Remembering Rose

2010-01-18 00:00

THERE was a notice inThe Witness last week for the funeral of Rosalie Ann Couve de Murville. Most people in Pietermaritzburg, where she was born and grew up, knew her by her maiden name Rose Richmond.

Rose changed lives. At the height of apartheid, when it was totally against the social convention for races to mix, she ran a non-racial youth club at St Mary’s Church in Loop Street. I was not part of the group, but I know others who were. All of them, in a strange way, reflect the qualities that Rose imbued — a quiet dignity, a zest for life and deep caring for fellow human beings.

By 1975, apartheid as an experiment in social engineering was deeply entrenched. The Group Areas Act was fully enforced and people lived in their own racial enclaves. Along came Rose, who was a teacher at Pietermaritzburg Girls High School at the time. With her brother Chris and the blessing of the parish priest, Father Rodney Boyd, they got the youth club going.

Activities were simple; doing fun things together like folk singing, playing games, holding discussions, and just getting to know one another. This did not come without a price. Many fellow white parishioners were totally against what they were doing, but there were a few who were supportive and who allowed their children to join the youth club.

Firm friendships were formed across the racial divide, some of which last until today. Others have lost touch with each other, but still greet each other warmly when they meet.

Those well-known theatre personalities, the Broderick sisters, were members of the youth club. A friend, Richard Moodley, remembers telling his children, while watching Isidingo, that he knew Judy Broderick (who plays the role of Stella). They did not believe him, until one day during a chance encounter he was warmly greeted by Judy. His children are still in awe.

The youth club led Rose and her brother Chris to get to know the families of the children in their charge. They were invited to birthdays, weddings and other celebrations. Their presence and warm engagement did much to break down racial stereotypes.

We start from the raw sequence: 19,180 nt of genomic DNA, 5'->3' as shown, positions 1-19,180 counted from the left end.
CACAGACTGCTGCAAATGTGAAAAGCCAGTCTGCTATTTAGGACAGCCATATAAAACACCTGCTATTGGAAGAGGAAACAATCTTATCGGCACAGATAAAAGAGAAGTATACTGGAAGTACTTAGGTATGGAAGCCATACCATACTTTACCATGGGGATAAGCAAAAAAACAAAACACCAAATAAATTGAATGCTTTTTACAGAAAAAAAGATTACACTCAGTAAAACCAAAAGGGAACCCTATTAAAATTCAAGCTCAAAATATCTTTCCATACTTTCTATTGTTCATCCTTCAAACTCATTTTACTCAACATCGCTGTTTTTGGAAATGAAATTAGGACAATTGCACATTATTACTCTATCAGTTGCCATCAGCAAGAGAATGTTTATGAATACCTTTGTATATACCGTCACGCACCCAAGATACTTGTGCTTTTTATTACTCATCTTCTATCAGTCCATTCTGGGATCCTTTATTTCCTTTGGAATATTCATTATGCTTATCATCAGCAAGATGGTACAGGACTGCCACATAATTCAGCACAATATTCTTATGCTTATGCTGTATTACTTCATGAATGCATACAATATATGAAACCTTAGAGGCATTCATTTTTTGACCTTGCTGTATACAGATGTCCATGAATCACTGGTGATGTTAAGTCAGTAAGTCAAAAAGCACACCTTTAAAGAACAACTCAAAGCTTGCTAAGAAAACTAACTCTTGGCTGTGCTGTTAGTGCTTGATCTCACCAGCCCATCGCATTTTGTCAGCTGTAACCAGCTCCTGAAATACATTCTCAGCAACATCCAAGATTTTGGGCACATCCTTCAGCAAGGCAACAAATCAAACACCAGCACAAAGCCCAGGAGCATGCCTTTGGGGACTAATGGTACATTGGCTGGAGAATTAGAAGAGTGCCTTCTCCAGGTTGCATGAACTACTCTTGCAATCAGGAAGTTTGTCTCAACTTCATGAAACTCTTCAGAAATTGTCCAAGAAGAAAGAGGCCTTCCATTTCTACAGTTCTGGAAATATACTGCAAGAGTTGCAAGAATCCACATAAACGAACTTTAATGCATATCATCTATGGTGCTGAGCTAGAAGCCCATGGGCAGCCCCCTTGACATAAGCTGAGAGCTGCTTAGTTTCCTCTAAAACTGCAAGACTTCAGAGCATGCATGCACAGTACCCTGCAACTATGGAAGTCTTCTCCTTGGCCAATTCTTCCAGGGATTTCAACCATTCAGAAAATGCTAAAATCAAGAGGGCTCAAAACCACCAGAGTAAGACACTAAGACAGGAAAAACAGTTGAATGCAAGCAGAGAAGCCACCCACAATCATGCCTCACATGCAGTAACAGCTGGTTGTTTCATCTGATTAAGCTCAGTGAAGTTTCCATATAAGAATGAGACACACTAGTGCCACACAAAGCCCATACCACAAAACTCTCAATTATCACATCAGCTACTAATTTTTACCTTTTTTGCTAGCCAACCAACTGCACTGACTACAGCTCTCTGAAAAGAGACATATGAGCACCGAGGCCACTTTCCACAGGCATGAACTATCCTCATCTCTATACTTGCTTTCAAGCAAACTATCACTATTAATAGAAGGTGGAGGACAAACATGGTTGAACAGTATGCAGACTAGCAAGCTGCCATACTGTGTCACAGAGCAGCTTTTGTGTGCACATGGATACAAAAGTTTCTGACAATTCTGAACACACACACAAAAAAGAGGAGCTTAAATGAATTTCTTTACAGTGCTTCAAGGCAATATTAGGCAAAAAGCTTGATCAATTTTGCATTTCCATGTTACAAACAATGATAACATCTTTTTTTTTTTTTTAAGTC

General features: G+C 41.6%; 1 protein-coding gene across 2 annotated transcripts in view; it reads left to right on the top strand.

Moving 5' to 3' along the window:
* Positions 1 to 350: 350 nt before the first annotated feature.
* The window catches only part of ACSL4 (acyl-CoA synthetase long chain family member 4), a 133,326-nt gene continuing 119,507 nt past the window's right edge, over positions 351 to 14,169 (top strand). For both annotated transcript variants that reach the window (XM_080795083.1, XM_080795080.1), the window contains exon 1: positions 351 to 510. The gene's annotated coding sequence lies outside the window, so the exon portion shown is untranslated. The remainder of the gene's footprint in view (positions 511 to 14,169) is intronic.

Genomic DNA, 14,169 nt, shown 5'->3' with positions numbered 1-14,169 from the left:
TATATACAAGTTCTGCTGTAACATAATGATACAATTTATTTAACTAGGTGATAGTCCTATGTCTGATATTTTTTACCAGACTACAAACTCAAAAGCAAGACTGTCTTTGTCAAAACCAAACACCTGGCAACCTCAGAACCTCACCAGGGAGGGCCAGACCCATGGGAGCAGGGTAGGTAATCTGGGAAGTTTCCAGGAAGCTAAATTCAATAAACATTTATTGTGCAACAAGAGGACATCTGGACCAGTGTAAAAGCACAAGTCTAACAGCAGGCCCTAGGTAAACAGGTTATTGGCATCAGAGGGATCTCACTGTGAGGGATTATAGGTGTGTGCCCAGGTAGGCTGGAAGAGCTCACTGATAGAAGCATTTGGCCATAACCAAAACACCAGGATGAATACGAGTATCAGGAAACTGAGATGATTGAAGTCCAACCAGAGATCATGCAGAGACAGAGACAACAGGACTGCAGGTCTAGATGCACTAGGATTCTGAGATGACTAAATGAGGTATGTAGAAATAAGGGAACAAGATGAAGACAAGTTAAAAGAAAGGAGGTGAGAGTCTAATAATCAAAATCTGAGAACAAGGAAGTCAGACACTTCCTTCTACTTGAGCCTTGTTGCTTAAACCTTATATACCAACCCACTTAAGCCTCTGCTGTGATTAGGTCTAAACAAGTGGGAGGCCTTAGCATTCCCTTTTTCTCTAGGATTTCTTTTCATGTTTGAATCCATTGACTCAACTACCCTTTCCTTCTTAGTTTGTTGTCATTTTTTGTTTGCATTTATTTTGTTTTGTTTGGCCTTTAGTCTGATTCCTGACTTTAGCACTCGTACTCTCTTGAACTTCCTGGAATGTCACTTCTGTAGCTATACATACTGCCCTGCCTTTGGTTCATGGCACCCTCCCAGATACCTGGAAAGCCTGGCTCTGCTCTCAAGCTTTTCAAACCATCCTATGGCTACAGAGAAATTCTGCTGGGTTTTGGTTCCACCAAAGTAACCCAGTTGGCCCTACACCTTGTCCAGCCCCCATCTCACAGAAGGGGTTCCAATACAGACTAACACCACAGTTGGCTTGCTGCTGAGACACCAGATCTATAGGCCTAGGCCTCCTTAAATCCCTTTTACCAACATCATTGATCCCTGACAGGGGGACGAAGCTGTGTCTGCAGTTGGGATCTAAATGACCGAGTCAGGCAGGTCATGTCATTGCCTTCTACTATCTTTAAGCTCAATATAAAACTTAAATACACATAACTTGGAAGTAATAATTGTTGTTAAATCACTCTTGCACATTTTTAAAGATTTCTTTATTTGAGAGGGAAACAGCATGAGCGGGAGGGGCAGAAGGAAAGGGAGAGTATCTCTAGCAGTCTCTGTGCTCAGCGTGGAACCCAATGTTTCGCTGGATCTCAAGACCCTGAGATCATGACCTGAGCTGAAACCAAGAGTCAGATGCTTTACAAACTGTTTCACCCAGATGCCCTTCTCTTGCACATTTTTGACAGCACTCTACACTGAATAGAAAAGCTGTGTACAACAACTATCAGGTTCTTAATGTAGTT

The Richmond residence in Kitchener Road was an open house and the family did not hesitate to invite their black friends whenever they had social gatherings. Such was Rose’s compassion that she once rescued a young woman, who was a beggar on the street, and gave her a place to stay.

It is hard to believe that in the 70s and 80s, a time of deep division and racial suspicion in this country, there was this small corner of non-racialism right here in the heart of Pietermaritzburg.

Today, much is made of the heroes of our liberation struggle, but very little is known about ordinary human beings outside the political spectrum whose actions have gone a long way to counter the negative effects of apartheid.

No doubt, there were people like Rose in other walks of life who made a difference too. Reading her funeral notice made me realise that it is important to tell their stories because, sixteen years into our new democracy, the spectre of our racialised past still haunts us and it probably will for a long time to come, given how entrenched the system was.

However, it was not just lessons in non-racialism that made Rose stand out. She epitomised what it means to be a decent human being.

As part of her youth group you also learnt social responsibility and giving back to your community. I know this because I see these qualities in my sister, who was a member of that youth club, and in her friends. They don’t just live their lives, but they do it in a socially responsible manner by being involved in community activities, whether it is a ratepayers association, counselling at an advice centre, or working in their churches or among the poor.

Looking at our failing education system, where for many teaching is just a job and not a vocation, you realise that you need more champions like Rose Richmond. She understood how to work with young people and bring out the best in them.

Farewell Rose, you left an incredible legacy and your actions have contributed to a mosaic of good will. At a time when it was absurd to integrate, you took a chance and your actions changed lives.

The last time I saw you was two years ago. You were dancing at my mother’s 80th birthday party. You had a large artificial green rose pinned to your hair, it highlighted your unique sense of style and your ability to dare to be different.

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